for many months there has been a lot of talk about this collection, so much so that it was in danger of suffering by comparison with expectations when it finally arrived. well, it has arrived, and as i listen to it the third consecutive time and get ready to hit play yet again, i'm searching for superlatives worthy of this thing.
del-fi records is something of an enigma. it's the label people love to hate, run by a man named bob keane whose self-promotion (not quite like don king but close) makes him a target for ridicule. at the same time, it was the label that brought us ritchie valens and the bobby fuller four. it was also the label that gave us some of the most important surf records of the 60s, and it can be argued that del-fi popularized, if not spawned, the landlocked cousin of surf: the hotrod record.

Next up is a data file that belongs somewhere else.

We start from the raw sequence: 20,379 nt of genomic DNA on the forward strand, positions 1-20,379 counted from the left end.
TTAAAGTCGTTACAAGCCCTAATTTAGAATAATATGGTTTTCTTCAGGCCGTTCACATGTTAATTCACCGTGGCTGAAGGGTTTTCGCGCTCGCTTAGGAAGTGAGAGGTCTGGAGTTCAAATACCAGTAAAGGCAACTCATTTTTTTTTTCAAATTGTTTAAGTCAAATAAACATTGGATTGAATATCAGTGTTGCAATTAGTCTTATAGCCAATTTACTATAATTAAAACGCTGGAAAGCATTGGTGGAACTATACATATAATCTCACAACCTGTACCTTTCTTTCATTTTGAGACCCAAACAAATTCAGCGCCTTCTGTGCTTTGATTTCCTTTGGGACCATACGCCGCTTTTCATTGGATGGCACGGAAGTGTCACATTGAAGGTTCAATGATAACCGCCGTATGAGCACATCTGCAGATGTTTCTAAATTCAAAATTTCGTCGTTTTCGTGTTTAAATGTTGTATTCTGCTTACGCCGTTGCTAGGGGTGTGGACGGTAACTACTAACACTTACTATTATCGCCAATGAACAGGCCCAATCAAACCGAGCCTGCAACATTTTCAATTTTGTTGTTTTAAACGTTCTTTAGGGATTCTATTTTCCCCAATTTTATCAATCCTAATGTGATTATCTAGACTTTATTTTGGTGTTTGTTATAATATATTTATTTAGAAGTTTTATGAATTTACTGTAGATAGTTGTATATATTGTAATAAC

those are the givens. what most people don't see is the vast catalog of fascinating little records made in between the hits. frank zappa did some of his earliest recording as a producer and engineer for del-fi, as did barry white. great unknown guitar rockers like larry bright and chan romero recorded top notch albums for the label. del-fi even took on the exotica craze with cool little records by eden ahbez and yo yo hashi.
what do you do when you have a vault filled with great stuff that was either never heard or has become lost in time? tribute album!
delphonic sounds today is twenty tracks of great del-fi songs, some hugely popular and some ultra obscure, recorded by some of today's most interesting indie label artists. bobby fuller four's "i fought the law" becomes a trippy, droning psych piece in the care of the brian jonestown massacre, and the liquor giants turn in a fairly faithful version of chan romero's underground classic, "hippy hippy shake" to start the disc. perfect examples of one end of the spectrum you'll find here: when it rocks, it does so with power.